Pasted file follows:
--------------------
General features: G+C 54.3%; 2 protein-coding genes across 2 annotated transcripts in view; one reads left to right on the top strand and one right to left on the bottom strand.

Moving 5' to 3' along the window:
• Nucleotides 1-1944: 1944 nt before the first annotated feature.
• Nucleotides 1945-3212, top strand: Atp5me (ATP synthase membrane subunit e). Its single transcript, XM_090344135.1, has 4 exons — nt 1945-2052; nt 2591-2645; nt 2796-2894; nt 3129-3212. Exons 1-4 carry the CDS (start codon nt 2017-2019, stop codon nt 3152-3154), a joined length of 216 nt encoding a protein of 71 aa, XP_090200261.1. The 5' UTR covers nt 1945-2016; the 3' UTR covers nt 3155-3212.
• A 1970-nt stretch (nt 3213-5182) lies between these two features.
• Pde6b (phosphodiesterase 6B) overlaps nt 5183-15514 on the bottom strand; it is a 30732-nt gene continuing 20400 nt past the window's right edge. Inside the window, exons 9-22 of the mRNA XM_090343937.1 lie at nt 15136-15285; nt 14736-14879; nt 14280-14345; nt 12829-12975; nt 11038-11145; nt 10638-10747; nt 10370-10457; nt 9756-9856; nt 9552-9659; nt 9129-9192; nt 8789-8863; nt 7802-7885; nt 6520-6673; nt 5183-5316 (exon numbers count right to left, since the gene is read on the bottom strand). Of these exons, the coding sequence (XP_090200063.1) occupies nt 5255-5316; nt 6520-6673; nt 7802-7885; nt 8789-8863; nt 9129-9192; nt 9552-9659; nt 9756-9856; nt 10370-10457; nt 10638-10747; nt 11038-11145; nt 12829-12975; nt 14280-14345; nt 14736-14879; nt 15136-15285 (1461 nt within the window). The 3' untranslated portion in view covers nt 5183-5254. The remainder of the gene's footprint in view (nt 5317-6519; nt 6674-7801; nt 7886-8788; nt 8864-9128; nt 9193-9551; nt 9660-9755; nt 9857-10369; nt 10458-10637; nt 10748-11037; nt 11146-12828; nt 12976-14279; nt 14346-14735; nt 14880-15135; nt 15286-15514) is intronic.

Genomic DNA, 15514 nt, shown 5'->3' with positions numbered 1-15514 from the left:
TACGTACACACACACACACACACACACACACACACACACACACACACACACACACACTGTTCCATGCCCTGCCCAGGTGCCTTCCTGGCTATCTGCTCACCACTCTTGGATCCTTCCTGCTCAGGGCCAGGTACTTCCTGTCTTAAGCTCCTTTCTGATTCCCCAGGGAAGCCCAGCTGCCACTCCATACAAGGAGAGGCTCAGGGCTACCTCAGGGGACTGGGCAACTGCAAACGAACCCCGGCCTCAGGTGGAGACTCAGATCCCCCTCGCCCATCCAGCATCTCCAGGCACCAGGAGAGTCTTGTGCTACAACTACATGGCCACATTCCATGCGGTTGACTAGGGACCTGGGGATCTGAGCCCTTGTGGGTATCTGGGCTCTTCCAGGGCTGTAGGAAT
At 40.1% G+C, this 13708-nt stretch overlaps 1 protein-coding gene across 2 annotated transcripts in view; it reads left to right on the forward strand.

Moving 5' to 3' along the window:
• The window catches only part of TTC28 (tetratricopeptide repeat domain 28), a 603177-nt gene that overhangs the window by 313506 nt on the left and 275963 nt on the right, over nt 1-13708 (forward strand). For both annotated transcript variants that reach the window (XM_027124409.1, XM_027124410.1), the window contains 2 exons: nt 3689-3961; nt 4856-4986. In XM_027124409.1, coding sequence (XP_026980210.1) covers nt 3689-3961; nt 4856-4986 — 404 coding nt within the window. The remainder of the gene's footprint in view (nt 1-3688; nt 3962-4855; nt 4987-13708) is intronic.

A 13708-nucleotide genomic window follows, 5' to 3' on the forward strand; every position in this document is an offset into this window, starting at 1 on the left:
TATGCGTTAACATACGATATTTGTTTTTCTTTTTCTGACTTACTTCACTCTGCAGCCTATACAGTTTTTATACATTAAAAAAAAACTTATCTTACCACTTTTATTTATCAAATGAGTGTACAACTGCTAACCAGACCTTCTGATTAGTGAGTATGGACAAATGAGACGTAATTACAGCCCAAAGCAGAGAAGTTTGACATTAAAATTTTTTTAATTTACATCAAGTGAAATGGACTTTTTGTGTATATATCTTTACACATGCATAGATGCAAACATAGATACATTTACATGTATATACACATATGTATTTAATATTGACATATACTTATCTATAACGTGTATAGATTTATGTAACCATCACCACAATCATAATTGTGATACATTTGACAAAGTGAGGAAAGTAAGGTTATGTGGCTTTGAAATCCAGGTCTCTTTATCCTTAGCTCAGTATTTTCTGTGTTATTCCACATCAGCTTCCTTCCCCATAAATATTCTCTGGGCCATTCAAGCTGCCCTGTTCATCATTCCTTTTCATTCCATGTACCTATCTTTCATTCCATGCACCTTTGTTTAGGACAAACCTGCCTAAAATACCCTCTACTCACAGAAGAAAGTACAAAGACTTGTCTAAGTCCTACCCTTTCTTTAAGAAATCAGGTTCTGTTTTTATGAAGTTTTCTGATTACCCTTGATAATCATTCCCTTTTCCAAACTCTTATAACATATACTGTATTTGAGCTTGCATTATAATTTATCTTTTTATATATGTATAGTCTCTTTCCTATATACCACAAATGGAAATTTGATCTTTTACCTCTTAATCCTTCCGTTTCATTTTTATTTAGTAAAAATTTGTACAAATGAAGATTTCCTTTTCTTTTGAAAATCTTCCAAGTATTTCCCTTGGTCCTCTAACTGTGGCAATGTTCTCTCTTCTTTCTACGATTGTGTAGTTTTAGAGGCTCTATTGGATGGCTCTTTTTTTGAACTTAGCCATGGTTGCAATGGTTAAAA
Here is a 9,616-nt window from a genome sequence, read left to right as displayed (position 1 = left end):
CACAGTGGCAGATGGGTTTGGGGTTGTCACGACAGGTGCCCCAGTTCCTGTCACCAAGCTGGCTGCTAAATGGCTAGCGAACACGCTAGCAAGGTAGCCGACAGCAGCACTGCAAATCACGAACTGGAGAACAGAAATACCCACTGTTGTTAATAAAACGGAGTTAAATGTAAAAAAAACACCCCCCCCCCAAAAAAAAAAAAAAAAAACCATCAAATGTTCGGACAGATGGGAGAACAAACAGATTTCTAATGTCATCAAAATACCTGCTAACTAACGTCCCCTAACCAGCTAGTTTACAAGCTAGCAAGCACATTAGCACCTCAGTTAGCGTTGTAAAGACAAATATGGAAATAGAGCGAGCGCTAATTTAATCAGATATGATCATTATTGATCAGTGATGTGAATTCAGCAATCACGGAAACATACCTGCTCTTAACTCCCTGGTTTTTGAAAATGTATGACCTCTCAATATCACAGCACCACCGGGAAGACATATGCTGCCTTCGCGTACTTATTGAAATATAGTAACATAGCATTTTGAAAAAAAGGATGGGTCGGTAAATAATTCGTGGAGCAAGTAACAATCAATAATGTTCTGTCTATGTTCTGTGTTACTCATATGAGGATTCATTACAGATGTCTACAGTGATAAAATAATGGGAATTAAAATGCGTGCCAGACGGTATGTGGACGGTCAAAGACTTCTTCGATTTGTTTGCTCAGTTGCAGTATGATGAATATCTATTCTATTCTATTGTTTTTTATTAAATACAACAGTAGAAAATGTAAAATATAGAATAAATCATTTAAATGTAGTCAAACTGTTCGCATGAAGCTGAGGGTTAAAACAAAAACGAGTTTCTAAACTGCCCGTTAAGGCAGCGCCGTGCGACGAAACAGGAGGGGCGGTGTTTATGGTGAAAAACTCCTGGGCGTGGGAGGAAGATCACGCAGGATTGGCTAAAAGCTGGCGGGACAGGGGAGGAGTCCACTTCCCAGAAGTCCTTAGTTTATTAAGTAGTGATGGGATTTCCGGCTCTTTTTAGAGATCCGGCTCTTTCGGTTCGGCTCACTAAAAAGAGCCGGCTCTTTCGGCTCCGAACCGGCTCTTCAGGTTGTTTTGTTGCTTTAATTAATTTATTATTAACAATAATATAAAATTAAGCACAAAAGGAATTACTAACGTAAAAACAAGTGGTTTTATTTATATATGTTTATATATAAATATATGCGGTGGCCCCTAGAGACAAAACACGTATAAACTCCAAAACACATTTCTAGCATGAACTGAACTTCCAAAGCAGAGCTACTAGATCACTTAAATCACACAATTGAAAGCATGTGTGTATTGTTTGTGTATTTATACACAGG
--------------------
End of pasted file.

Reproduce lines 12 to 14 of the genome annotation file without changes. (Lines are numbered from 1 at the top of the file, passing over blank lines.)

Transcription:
A 13708-nucleotide genomic window follows, 5' to 3' on the forward strand; every position in this document is an offset into this window, starting at 1 on the left:
TATGCGTTAACATACGATATTTGTTTTTCTTTTTCTGACTTACTTCACTCTGCAGCCTATACAGTTTTTATACATTAAAAAAAAACTTATCTTACCACTTTTATTTATCAAATGAGTGTACAACTGCTAACCAGACCTTCTGATTAGTGAGTATGGACAAATGAGACGTAATTACAGCCCAAAGCAGAGAAGTTTGACATTAAAATTTTTTTAATTTACATCAAGTGAAATGGACTTTTTGTGTATATATCTTTACACATGCATAGATGCAAACATAGATACATTTACATGTATATACACATATGTATTTAATATTGACATATACTTATCTATAACGTGTATAGATTTATGTAACCATCACCACAATCATAATTGTGATACATTTGACAAAGTGAGGAAAGTAAGGTTATGTGGCTTTGAAATCCAGGTCTCTTTATCCTTAGCTCAGTATTTTCTGTGTTATTCCACATCAGCTTCCTTCCCCATAAATATTCTCTGGGCCATTCAAGCTGCCCTGTTCATCATTCCTTTTCATTCCATGTACCTATCTTTCATTCCATGCACCTTTGTTTAGGACAAACCTGCCTAAAATACCCTCTACTCACAGAAGAAAGTACAAAGACTTGTCTAAGTCCTACCCTTTCTTTAAGAAATCAGGTTCTGTTTTTATGAAGTTTTCTGATTACCCTTGATAATCATTCCCTTTTCCAAACTCTTATAACATATACTGTATTTGAGCTTGCATTATAATTTATCTTTTTATATATGTATAGTCTCTTTCCTATATACCACAAATGGAAATTTGATCTTTTACCTCTTAATCCTTCCGTTTCATTTTTATTTAGTAAAAATTTGTACAAATGAAGATTTCCTTTTCTTTTGAAAATCTTCCAAGTATTTCCCTTGGTCCTCTAACTGTGGCAATGTTCTCTCTTCTTTCTACGATTGTGTAGTTTTAGAGGCTCTATTGGATGGCTCTTTTTTTGAACTTAGCCATGGTTGCAATGGTTAAAA
Here is a 9,616-nt window from a genome sequence, read left to right as displayed (position 1 = left end):